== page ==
Being aware of how to RV without hookups is important to maximizing your freedom and self-sufficiency. When you feel confident enough to RV without hookups, you are granted access to a wider variety of camping locations. Whether you’re looking to take on a boondocking adventure or are simply curious about how dry camping works, being knowledgeable about RVing without hookups is a useful skill that every RV enthusiast should be aware of.
When it comes to water, conservation is the name of the game. The more water you conserve, the longer you will be able to last without hookups. Having a good-sized water tank is extremely useful if you are planning on doing a lot of dry camping. Come prepared if you know you’ll be RVing without hookups. This means filling your fresh water tank to capacity, and perhaps bringing along some extra jugs of water just in case. Limit the amount of water you use by opting for sponge baths, investing in a low-flow aerator and shower head, and washing your dishes in a bin before rinsing them off all at once. Collect the water you use for bathing and dishes and use it later for flushing the toilet. If you are frugal with what you choose to use your water for, you should have no problems RVing without a water hookup. If you’re hoping to dry camp for an extended period of time, invest in a water distiller and have access to clean water anytime you are near a river, stream, or lake.
It shouldn’t need to be said, but we’ll say it anyways: never dump your black water in an area that is not designated as a waste dump site. Dumping black water in the woods or in a field can contaminate water sources and put plants and animals at risk. When you are RVing without hookups, try to use public restrooms whenever possible to help slow the fill of your black water tank. Blue boy portable tanks can be utilized to help relieve your tank when the black water is at risk of reaching capacity. Because you are limiting your water usage when dry camping, the contents of your tank is more concentrated and likely to produce a noticeably foul odor. Prepare for this by using a deodorizer or detergent like Borax to help keep the smell at bay until you can find a proper dump site.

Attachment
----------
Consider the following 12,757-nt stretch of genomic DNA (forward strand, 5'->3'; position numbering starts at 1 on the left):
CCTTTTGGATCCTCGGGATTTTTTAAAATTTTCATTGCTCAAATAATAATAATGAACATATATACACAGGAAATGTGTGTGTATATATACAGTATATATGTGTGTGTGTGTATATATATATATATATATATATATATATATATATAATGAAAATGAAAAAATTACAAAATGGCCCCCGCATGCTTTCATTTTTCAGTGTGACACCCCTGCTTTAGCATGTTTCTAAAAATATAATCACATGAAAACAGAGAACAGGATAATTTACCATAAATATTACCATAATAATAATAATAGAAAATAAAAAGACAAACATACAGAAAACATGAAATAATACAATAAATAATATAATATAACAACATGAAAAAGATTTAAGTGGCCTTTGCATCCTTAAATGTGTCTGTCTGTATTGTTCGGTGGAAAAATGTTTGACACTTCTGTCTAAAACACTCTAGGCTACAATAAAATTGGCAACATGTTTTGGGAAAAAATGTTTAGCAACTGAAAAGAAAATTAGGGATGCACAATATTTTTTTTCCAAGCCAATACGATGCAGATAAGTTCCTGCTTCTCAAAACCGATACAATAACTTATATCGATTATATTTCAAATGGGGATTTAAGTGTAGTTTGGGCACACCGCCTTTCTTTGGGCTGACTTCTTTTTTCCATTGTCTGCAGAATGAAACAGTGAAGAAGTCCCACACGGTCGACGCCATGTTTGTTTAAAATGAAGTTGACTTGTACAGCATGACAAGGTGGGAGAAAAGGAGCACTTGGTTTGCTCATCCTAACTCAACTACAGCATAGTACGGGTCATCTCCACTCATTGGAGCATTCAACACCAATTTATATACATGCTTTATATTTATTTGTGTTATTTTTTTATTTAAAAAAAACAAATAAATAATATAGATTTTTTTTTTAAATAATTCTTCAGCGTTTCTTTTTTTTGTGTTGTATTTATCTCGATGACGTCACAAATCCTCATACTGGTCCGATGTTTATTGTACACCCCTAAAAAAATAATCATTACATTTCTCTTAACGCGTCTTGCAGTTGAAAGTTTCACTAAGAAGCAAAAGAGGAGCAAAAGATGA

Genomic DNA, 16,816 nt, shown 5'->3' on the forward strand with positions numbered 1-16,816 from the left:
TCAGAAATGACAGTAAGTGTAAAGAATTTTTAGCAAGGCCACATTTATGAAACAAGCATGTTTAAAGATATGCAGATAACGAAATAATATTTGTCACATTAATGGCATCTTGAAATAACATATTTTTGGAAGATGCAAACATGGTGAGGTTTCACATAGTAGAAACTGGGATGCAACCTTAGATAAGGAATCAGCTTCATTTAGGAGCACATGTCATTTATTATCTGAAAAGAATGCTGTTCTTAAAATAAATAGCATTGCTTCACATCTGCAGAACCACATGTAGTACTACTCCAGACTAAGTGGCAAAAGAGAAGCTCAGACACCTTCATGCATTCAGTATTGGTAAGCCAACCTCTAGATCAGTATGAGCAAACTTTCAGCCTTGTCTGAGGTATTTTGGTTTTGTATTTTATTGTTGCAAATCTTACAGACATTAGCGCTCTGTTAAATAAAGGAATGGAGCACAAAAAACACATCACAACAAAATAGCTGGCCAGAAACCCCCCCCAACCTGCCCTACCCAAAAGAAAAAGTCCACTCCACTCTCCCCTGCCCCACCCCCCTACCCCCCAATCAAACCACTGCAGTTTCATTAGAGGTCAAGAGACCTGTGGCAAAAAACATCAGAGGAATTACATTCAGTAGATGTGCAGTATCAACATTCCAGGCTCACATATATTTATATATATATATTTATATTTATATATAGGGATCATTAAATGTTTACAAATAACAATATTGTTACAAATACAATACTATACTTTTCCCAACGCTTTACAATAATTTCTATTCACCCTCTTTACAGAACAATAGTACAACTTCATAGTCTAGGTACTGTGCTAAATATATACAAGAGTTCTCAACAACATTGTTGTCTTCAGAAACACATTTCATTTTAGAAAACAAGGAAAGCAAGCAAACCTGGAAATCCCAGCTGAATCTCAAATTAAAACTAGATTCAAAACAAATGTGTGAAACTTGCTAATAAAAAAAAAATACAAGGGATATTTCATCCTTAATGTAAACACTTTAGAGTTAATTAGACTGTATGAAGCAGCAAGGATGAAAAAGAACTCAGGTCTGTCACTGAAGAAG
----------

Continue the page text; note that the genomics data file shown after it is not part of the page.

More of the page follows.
As for trash, your best option is going to be collecting your bags in an animal-proof container until you can get rid of it at the city waste dump or at your next fuel stop (ask permission before using dumpsters at gas stations, but if you purchase fuel from them it is unlikely that they will refuse). Make an effort to reduce the smell of your trash and it will be less of an issue to deal with during your dry camping endeavor.
If you are an avid dry camper, it might be cost efficient to invest in solar panels to produce your electricity. For those without solar power, gas powered generators are another viable way to supplement your power and recharge your battery bank. Just be respectful of nearby campers and don’t run your generator continuously or during sleeping hours. Propane can also be used as an alternative power source for some hot water heaters, fridges, etc. If this is the route you are going to go, make sure to bring enough fuel to last you your stay. Stay conscious of the amount of power you are using and try to conserve it by unplugging unused devices, using florescent lights rather than incandescent lights, and using more energy-efficient appliances. Of course, if you really want to rough it, you could just forgo the electricity all together and take on mother nature as we were all intended to. Simply stock up on candles, lighters, and lanterns and forget about those pricey solar panels and noisy generators.
When you’re RVing without hookups, you need to be selective about the kinds of foods you choose to bring along. Try to pick foods that have a longer shelf life, like canned goods and packaged foods. Skip products that are quickly perishable or foods that need to be microwaved. Instead, try to prepare meals that can be cooked over a campfire, like hobo dinners or flame-roasted veggies. Rice and pastas are a great choice for long-lasting food that doesn’t need to be refrigerated.
While RVing without hookups has its own unique challenges, it also has its own unique rewards. The idea of forgoing the basics of luxury might seem unappealing until you’ve experienced the freedom of living off of what nature provides for you. RVing without hookups doesn’t mean you have to sacrifice comfort. In fact, RVing without hookups more accurately means that you are gaining a new level of self-sufficiency and freedom to travel wherever you please.